By Dave Wischnowsky
The WISCH LIST
I love Little League Baseball, and always have.
My dad, Joe, was the winning pitcher on the 1958 Kankakee Jaycees All-Star team that was the first from Illinois to win the United States Championship at the Little League World Series in Williamsport, Pa.
His stories of that squad sparked my lifelong love affair with the game, and over the past couple of weeks it’s been wonderful to see so many people from all over fall in love with Chicago’s Jackie Robinson West – the latest Illinois team to win the U.S. Championship in Williamsport.
With soul-sucking news about shootings and violence pouring out from Chicago’s South Side on a daily basis, JRW has emerged as the feel-good story that the city needed to pump it up this summer. But the all-black Little League team from Chicago’s Washington Heights neighborhood may also be the feel-good story that Major League Baseball has needed too.
At least, that’s my hope. Because, I’d like to see MLB take the ball that JRW hit and run with it by using their run as a launching pad to better promote baseball among black youths throughout the country.
In 1981, the share of African-American players on Major League rosters reached a peak of 18.7 percent, according to the Society for American Baseball Research. Today, however, blacks accounted for only 8.3 percent of players on opening day rosters, the least since 1958.
For the sport of Jackie Robinson, Hank Aaron and Willie Mays, that statistic is a sad one, and last year Aaron told USA Today, “I think Jackie certainly would be disappointed in the way things are today, especially for African-Americans. Let’s face it, baseball was down, and when he came along, he put a big spike into baseball with the way he played, and along came other great black ballplayers.”
Robinson, however, no doubt would have been thrilled if a Little League team named after him was able to put another big spike into baseball. JRW has that potential, if MLB takes steps to maximize it.
In today’s majors, the 25-man rosters of the 30 ball clubs are quite diverse in other ways with players of Latin descent having risen from 12 percent in 1984 to 28.4 percent this season. And player development in foreign countries continues to grow, with the Cubs last year opening a multimillion-dollar training academy in the Dominican Republic.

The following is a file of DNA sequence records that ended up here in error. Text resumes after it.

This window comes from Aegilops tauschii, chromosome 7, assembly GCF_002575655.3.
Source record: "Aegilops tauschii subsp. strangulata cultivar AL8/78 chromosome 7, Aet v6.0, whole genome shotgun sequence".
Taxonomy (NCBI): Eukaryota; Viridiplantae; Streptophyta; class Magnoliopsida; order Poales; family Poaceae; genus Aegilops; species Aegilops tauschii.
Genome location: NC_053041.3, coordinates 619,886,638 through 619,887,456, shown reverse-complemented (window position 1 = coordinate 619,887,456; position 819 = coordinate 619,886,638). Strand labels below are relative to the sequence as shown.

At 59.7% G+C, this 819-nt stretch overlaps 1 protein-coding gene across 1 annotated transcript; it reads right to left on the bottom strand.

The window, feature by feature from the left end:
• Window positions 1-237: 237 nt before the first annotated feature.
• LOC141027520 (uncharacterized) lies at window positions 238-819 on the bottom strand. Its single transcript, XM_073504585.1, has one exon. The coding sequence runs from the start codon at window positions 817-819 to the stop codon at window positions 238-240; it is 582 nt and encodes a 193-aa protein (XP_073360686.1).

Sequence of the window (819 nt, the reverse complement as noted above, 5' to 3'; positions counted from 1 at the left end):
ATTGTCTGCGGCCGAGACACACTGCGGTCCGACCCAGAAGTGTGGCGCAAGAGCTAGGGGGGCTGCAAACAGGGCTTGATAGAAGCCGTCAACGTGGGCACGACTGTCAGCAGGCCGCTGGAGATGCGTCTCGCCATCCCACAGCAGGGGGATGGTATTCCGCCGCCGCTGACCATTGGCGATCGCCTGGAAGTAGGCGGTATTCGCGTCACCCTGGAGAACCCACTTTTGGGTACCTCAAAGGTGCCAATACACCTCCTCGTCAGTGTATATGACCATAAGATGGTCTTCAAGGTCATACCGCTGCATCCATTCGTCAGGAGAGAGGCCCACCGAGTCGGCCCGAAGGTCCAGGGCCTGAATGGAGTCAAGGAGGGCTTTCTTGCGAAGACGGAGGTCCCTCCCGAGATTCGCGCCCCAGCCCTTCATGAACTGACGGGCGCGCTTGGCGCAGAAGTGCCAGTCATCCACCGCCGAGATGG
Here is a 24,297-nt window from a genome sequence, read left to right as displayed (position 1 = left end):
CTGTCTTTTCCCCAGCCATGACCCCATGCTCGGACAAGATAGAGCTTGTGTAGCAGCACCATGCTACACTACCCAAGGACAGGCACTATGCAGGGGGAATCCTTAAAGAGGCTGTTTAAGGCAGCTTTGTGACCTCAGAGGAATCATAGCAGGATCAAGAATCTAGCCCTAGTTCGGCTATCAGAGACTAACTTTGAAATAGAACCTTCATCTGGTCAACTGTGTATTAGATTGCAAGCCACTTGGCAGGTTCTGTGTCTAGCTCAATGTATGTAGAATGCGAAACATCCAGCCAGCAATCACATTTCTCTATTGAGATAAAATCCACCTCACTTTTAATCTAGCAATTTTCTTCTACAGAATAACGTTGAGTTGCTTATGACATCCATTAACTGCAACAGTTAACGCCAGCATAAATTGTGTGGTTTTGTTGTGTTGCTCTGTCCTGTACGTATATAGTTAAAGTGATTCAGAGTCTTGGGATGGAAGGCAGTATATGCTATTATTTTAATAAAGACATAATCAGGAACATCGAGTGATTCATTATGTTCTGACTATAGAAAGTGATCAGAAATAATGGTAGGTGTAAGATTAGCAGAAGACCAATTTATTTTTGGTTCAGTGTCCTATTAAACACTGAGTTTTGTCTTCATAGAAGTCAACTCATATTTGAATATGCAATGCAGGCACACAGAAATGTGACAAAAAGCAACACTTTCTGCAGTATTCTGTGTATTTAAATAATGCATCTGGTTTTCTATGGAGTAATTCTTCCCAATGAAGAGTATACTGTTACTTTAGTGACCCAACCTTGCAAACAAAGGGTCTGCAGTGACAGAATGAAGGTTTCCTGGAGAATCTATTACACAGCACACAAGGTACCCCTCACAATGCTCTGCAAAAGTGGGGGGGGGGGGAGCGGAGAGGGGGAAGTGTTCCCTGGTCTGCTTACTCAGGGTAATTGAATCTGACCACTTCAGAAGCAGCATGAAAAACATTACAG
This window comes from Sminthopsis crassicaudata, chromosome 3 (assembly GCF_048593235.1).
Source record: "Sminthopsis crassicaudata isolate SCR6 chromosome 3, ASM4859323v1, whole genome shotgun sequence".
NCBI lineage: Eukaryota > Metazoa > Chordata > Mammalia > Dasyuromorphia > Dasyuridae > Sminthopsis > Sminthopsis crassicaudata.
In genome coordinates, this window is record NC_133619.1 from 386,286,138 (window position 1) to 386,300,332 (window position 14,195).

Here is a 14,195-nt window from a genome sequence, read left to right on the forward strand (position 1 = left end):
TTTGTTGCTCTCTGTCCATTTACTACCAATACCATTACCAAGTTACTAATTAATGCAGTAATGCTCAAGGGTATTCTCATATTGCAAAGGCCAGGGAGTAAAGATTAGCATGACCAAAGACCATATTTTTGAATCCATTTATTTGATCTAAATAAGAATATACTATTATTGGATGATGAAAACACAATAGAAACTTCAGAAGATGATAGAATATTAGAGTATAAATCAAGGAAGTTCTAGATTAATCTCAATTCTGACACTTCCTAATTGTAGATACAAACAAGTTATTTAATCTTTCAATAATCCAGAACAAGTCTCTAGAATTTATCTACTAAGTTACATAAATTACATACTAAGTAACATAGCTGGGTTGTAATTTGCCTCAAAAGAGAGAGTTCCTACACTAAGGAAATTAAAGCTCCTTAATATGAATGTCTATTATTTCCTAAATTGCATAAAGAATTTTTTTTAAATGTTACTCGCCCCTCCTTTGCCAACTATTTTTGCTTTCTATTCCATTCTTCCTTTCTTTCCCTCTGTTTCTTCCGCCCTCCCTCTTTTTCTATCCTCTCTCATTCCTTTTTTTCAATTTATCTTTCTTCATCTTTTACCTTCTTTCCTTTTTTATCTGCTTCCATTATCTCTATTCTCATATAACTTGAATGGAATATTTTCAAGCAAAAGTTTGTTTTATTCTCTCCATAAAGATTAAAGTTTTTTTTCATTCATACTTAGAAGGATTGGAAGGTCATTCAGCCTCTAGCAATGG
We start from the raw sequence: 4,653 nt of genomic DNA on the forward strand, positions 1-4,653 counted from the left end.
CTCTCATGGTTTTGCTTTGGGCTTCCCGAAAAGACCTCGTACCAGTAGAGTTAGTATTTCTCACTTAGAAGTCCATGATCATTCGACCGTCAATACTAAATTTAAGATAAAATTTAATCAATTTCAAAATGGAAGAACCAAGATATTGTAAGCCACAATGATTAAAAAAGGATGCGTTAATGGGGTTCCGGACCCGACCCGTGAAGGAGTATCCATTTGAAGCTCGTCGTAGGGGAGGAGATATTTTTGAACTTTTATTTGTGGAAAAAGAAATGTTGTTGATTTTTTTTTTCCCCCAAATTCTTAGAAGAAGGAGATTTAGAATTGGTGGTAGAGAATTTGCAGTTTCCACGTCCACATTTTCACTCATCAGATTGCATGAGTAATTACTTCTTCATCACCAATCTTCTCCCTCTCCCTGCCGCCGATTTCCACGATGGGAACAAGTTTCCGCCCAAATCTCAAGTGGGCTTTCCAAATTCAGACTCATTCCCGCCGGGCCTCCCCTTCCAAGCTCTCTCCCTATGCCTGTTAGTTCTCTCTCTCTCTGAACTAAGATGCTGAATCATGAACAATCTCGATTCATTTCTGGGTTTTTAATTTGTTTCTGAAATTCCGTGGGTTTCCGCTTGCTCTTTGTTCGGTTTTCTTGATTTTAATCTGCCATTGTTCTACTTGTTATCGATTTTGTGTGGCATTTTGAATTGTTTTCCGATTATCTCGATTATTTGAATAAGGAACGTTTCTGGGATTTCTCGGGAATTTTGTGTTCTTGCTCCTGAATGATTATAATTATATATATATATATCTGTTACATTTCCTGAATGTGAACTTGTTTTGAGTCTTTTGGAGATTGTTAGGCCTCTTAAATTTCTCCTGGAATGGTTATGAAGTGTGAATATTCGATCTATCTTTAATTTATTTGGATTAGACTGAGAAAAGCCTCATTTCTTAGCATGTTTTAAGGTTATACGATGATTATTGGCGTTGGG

Here at home, MLB has put at least $30 million into programs such as R.B.I. – Reviving Baseball in the Inner Cities – which helps to build new fields and repair old ones, and puts on tournaments for boys and girls from 5 to 18. But, surely, it can do much more to help stem the tide of the vanishing African-American player.
Detroit Tigers president Dave Dombrowski heads a MLB diversity task force reportedly looking into what the league can do to reverse the trend, and I’d suggest considering the establishment of inner-city American baseball academies, like those being built in the Dominican.
This month, a group of black MLB stars pitched in to send several Jackie Robinson West parents to Williamsport for the Series. A wonderful gesture, although African-American Baltimore Orioles star Adam Jones told Yahoo Sports that in addition to financial support, black players need to also continue to show their faces in their communities.
On Wednesday, prior to the Jackie Robinson West rally at Millennium Park, White Sox president Kenny Williams promoted baseball by pointing out how, unlike basketball and football, there are no size prerequisites.
He didn’t say that baseball is also a safer sport than football, but I will. I also think it’s still our nation’s greatest sport, something that JRW seemed to remind many people in communities, both black and white.
Now it’s up to MLB to keep doing so.